After the announcement of the PlayStation classic and the anticipation of Pokemon Let’s Go Pikachu/Eevee coming out in November, I’ve been looking back on my childhood and the fond memories I have of playing classic games in the 90s. These are games I can always go back to, especially when stressed from my job. They just give me this warm fuzzy feeling that I remember when I was a kid. Some of these are arguably not the “best quality” games in retrospective, these are games from my childhood that I loved at the time and are personal to me.
10. Ape Escape (PS1)
You ever have that game that you always remember playing the first few levels of over and over again? Either at a friend or relatives house? This was that game for me. I don’t remember if I ever owned it personally but I remember loving the Saturday morning cartoon fun that this game thrived with. The ridiculous plot and cheesy voice acting aside, the game play was just fun and addictive and was backed by the most happy go lucky soundtrack that has never left my memory since. The devs did a hell of a job in making each gadget useful and fun to use, although this game was hell bent on making sure you knew how cool the new fancy analogue sticks were; it had a very tight control scheme even if its quite an unusual control layout (R1 to jump!?). I always go back to this one every so often and get ko’d with nostalgia from the opening level.
9. Bugs Bunny & Lola Bunny: Operation Carrot Patch (Game-boy Colour)
Yeah……let me explain this one. One of my most adored portable consoles was my Game-boy Colour, being a very young kid I didn’t really have any idea to what games I would like if it wasn’t my usual favourites. I’ve been told that when shopping with my mother, that soon as I saw a Bugs Bunny game I immediately wanted it and I don’t even remember being a big Looney Tunes fan. The game its self is a basic 2-d side scroller were you play either Bugs or Lola, both with their own unique styles of animation. The level’s progress through a movie set of different genres that are housed with famous Looney Tunes villains. I only ever got to the first main level boss or just kept replaying the first level. However, I sunk many hours into this on family holidays to the point I remembered where every collectable was located and I now have the level complete music stuck in my head permanently. I put this ahead of Ape Escape purely just for the fact that I have a lot more memories of this one and remember owning it and playing for ages.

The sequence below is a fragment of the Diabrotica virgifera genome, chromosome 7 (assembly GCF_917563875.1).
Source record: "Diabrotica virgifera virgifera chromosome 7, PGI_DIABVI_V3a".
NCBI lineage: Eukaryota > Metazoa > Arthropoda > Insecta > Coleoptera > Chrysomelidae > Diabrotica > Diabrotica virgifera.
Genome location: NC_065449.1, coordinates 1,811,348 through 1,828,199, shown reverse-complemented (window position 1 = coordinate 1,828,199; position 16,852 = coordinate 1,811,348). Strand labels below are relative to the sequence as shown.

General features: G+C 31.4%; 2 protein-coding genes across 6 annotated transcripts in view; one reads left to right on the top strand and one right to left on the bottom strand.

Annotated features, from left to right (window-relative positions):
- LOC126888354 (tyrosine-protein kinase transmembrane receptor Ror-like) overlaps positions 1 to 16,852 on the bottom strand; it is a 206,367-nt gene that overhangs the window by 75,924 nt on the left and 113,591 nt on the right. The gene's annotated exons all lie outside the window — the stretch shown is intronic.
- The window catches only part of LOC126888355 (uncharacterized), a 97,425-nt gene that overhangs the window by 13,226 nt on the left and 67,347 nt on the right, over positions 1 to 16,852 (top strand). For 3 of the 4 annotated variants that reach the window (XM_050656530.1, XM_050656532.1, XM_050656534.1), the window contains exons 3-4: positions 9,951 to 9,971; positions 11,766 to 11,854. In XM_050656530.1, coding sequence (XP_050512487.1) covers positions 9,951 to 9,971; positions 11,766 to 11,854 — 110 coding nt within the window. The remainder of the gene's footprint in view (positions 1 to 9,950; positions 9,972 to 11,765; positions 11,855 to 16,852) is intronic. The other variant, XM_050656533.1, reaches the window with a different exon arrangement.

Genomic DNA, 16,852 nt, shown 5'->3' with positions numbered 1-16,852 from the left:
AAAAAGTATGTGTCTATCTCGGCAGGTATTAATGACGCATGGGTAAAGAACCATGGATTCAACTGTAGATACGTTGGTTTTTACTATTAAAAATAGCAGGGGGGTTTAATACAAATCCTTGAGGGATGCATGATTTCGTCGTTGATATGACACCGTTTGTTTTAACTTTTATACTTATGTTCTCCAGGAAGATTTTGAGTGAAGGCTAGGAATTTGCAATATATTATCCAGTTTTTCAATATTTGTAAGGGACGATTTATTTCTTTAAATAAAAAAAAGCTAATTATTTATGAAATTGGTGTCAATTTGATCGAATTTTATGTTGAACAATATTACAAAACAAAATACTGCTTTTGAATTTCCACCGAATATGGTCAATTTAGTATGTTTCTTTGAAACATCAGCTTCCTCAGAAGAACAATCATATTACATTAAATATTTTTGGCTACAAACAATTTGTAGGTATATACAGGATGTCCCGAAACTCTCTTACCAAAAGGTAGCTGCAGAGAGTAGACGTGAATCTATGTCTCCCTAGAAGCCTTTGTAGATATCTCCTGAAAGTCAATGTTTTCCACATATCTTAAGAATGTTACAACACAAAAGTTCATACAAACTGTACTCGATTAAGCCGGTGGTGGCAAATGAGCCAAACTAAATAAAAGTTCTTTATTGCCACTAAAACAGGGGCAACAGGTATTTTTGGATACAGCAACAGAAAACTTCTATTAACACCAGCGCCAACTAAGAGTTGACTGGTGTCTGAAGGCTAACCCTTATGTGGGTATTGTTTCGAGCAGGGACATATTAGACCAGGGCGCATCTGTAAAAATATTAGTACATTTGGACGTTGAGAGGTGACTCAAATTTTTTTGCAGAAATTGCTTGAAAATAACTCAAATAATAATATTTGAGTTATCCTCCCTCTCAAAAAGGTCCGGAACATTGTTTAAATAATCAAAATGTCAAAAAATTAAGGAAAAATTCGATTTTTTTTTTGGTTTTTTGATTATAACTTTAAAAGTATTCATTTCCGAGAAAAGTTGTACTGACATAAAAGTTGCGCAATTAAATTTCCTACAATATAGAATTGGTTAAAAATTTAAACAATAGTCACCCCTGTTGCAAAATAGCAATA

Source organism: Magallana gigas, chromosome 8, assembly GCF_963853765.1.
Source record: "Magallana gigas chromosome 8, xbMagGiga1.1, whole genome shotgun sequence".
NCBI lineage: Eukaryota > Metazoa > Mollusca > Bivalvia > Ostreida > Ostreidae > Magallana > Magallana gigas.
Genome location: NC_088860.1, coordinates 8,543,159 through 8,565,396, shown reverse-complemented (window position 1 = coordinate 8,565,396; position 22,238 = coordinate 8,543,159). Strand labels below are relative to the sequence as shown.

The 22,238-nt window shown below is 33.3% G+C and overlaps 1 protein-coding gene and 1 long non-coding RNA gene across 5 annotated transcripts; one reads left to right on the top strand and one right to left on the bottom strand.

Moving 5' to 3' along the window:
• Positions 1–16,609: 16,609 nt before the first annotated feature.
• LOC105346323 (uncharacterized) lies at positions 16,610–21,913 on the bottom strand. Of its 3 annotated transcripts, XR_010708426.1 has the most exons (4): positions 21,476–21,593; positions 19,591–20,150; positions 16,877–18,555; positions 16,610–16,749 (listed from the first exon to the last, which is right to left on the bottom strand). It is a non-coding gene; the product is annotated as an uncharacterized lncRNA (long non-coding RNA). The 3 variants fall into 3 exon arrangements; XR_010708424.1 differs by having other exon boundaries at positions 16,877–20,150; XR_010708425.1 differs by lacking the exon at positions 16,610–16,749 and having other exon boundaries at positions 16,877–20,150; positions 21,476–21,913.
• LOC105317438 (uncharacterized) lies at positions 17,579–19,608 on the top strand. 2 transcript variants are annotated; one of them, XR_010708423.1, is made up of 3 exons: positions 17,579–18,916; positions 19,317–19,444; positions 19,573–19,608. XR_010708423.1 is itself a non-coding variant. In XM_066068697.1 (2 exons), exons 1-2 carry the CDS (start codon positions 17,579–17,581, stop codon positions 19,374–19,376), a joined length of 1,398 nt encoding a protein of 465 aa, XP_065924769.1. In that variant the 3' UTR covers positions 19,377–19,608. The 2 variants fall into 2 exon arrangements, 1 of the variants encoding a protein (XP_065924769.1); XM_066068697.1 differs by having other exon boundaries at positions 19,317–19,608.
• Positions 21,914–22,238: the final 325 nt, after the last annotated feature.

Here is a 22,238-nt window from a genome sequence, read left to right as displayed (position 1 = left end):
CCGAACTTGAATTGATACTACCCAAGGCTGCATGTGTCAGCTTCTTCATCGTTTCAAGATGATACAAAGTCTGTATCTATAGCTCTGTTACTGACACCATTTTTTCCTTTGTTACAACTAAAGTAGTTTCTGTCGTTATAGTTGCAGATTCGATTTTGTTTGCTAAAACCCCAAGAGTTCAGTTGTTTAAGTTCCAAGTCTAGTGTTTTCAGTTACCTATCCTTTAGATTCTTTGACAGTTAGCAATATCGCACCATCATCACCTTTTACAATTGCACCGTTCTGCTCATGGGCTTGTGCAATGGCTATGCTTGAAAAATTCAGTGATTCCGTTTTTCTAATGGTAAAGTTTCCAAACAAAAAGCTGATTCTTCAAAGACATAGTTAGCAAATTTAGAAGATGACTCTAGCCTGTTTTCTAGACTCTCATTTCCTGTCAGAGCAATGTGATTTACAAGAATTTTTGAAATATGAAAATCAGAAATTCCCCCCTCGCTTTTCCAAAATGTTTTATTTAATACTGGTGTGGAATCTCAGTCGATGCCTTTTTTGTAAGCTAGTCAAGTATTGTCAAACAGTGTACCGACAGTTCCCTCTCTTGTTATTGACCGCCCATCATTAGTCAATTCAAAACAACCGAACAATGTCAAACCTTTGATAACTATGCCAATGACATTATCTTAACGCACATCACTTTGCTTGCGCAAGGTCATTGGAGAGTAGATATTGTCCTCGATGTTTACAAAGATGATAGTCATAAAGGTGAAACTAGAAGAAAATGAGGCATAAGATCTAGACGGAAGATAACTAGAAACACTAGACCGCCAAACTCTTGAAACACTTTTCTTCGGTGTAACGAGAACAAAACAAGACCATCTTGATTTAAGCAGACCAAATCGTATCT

8. Odd-world: Abe’s Odyssey (PS1)
This was a game that always fascinated me as a kid, the incredible cut-scenes were so charming and deeply oppressing in the context of the story. Although I didn’t fully understand the concept of the game (as I was very young) I still felt really intrigued to play this game. I never played a game as challenging as this before, having to strategically plan your way round enemies that can kill you by themselves instantly was too much to handle for me as a kid. But the game play and puzzles were so satisfying and it was so rewarding to get to watch the cut scenes, giving me an incentive to keep trying. I was so happy to play the re-imagining of the game “New N’ Tasty” back in 2014. Odd-world has always been a nostalgic series for me every since.